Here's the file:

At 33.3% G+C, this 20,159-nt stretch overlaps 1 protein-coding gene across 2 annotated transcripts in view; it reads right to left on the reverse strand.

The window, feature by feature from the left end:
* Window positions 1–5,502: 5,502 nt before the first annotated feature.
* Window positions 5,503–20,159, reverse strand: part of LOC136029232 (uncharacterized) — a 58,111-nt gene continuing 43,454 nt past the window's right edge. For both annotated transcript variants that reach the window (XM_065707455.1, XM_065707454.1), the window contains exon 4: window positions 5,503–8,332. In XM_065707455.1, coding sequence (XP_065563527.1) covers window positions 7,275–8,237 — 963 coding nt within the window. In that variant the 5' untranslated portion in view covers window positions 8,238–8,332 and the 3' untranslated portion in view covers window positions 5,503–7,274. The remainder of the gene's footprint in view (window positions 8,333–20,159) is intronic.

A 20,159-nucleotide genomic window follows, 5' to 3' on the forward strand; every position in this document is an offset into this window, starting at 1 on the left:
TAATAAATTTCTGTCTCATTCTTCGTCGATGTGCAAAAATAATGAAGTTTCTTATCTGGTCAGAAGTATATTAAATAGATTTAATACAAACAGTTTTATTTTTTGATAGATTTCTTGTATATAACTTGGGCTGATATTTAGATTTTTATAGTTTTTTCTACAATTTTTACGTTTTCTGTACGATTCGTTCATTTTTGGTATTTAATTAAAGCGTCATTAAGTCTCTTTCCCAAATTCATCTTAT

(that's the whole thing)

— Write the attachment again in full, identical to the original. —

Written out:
At 33.3% G+C, this 20,159-nt stretch overlaps 1 protein-coding gene across 2 annotated transcripts in view; it reads right to left on the reverse strand.

The window, feature by feature from the left end:
* Window positions 1–5,502: 5,502 nt before the first annotated feature.
* Window positions 5,503–20,159, reverse strand: part of LOC136029232 (uncharacterized) — a 58,111-nt gene continuing 43,454 nt past the window's right edge. For both annotated transcript variants that reach the window (XM_065707455.1, XM_065707454.1), the window contains exon 4: window positions 5,503–8,332. In XM_065707455.1, coding sequence (XP_065563527.1) covers window positions 7,275–8,237 — 963 coding nt within the window. In that variant the 5' untranslated portion in view covers window positions 8,238–8,332 and the 3' untranslated portion in view covers window positions 5,503–7,274. The remainder of the gene's footprint in view (window positions 8,333–20,159) is intronic.

A 20,159-nucleotide genomic window follows, 5' to 3' on the forward strand; every position in this document is an offset into this window, starting at 1 on the left:
TAATAAATTTCTGTCTCATTCTTCGTCGATGTGCAAAAATAATGAAGTTTCTTATCTGGTCAGAAGTATATTAAATAGATTTAATACAAACAGTTTTATTTTTTGATAGATTTCTTGTATATAACTTGGGCTGATATTTAGATTTTTATAGTTTTTTCTACAATTTTTACGTTTTCTGTACGATTCGTTCATTTTTGGTATTTAATTAAAGCGTCATTAAGTCTCTTTCCCAAATTCATCTTAT